Letters for a Man Called Reg

This we did for many years until one September, no birthday card turned up in my mailbox from Reg. I gave it a few days in case the mail was delayed but each day I walked to the mailbox was a day without a card from Reg. Then Christmas arrived; I sent the usual card with a letter and up-to-date photos of the kids in the hopes of hearing back but no card arrived from him.

Reg would have been in his 80’s by then and I was more than a little concerned. It was with a heavy heart that I sent him his birthday card in January, hoping beyond hope that I would hear from him. I asked my mum to try to find out from some of her old friends who had once lived in the area but any contacts who might have known Reg had long gone. I had no choice but to wait for news, if any.

Many months later, I did receive news but not in the way I had expected. Collecting my mail one afternoon, stuffed in the mixed bundle of bills, flyers and junk mail was a formal-looking envelope addressed to me and sent by airmail from the UK. It looked as if it was from a firm of lawyers and I was right.

Panic rose up inside me as I hurriedly ripped open the envelope and yanked the letter out. Scanning the words held out before me on the crisp, neatly typed letter, I found out all I needed to know about Reg. His lawyer was writing to inform me that he had died shortly before Christmas after a short illness and that, according to his will, I was to receive a small legacy.

Relieved to at least know the truth about Reg, yet deeply sad at the loss of my dear friend, I was stunned to read that he had left me money in his will and tears spilled out onto the letter still clasped in my shaking hands.

I knew that Reg didn’t have much; a modest, rented home and a few sticks of furniture was about it. He had never moved from his tiny, terraced house with the coal fireplace by which his beloved dog Pip, who had died many years before, had curled up on many a cold, winter’s night. Now Reg was gone too and the world felt a little emptier for me that day.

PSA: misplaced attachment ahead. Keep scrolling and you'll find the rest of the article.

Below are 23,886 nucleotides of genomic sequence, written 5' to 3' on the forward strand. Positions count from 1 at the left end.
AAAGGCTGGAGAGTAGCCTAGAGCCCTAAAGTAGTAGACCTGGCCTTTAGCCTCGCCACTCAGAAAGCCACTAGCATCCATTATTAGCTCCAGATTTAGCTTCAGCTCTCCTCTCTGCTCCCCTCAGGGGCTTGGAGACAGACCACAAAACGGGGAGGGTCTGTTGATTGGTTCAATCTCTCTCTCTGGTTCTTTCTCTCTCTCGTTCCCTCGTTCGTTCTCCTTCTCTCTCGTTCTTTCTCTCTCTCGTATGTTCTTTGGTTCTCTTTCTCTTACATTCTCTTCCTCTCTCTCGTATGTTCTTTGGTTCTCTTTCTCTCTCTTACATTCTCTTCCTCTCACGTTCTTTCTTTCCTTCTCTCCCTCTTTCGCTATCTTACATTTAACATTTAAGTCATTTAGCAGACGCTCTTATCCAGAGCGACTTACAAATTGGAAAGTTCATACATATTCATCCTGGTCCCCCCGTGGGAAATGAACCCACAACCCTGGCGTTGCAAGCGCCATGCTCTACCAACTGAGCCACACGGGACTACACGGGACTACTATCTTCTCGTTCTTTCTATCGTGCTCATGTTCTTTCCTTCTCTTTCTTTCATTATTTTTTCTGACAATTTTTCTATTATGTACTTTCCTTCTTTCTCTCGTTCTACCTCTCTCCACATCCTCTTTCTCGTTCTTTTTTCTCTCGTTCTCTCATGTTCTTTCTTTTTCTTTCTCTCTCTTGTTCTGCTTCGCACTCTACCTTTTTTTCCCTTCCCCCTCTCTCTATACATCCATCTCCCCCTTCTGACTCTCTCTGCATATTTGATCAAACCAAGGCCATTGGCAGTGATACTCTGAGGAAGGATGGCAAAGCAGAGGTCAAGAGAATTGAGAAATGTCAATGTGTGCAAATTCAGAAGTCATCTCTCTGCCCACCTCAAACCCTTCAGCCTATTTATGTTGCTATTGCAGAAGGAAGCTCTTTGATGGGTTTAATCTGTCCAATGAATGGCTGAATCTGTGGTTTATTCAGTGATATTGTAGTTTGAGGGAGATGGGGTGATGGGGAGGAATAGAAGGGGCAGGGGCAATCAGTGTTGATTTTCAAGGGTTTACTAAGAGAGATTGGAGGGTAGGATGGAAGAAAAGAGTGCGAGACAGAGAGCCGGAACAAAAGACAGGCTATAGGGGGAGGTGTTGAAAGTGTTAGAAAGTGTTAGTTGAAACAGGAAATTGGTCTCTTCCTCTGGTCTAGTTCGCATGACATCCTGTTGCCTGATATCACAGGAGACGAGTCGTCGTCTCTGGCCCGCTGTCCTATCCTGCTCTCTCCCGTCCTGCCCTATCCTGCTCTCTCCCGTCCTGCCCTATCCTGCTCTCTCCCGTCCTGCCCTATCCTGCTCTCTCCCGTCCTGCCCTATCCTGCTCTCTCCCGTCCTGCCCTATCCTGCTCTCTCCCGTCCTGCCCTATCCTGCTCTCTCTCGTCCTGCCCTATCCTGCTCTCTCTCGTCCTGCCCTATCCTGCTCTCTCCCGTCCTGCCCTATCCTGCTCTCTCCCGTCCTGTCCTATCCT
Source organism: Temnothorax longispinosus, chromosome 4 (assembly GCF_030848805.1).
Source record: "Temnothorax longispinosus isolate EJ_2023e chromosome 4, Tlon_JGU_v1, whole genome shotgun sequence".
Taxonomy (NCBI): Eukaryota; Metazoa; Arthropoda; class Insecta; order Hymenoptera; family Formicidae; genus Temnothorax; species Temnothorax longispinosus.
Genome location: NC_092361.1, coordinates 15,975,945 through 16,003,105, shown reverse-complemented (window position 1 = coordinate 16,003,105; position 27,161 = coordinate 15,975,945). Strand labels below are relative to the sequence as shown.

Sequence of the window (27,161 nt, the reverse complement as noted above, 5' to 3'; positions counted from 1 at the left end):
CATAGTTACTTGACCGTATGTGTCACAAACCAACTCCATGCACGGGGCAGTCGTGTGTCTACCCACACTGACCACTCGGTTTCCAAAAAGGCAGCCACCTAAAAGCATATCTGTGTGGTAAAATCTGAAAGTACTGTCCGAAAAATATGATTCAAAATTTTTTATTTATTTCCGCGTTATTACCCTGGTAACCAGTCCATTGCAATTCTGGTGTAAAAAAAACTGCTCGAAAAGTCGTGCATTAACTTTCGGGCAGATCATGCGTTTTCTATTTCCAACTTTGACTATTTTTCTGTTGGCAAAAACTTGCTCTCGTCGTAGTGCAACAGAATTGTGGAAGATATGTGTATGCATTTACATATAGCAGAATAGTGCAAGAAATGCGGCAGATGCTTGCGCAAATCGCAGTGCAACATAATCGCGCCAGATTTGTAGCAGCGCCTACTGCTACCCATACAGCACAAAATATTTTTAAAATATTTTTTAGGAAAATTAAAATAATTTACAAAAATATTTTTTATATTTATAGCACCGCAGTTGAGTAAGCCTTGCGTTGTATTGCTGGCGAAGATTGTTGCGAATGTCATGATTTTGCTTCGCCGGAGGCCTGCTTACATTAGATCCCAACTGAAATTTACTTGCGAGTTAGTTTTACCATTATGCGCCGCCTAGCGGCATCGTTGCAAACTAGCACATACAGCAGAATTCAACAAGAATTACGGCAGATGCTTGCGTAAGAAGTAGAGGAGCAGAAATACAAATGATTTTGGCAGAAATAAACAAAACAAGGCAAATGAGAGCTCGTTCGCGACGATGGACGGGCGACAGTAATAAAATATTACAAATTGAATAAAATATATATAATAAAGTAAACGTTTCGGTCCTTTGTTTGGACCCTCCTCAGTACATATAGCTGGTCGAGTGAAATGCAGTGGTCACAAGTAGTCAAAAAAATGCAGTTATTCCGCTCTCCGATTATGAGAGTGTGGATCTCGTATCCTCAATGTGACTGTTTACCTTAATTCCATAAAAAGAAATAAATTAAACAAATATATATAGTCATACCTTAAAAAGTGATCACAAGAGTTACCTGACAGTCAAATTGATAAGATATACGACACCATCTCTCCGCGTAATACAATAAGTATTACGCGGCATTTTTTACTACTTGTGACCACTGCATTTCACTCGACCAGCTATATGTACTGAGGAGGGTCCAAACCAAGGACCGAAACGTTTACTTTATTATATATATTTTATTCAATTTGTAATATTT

Later than evening as I pondered the contents of the lawyer’s letter, I realised that Reg’s legacy was his way of thanking me for keeping my promise to keep writing to him and his unexpected and kindly gesture moved me deeply.

The power of letter writing is something I fear we have forgotten in our too-busy world. I am so grateful that we kept our long-ago promises to one another to keep writing and that I was privileged to discover just how much a few letters and cards with family news really meant to my old friend, a man called Reg.

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  1. Lovely, poignant piece, and so well written. Thank you~

  2. Thank you very much Shelly, I’m so glad that you enjoyed it.

  3. This is a heartwarming, touching piece, Sherri. I feel for Reg and his wife and understand why he wanted to leave you something. You must have been like a daughter to him and made him very happy.

  4. What a lovely surprise Tess! Thank you so much for reading this piece and yes, I’m so glad that Reg and I kept in touch for all those years…

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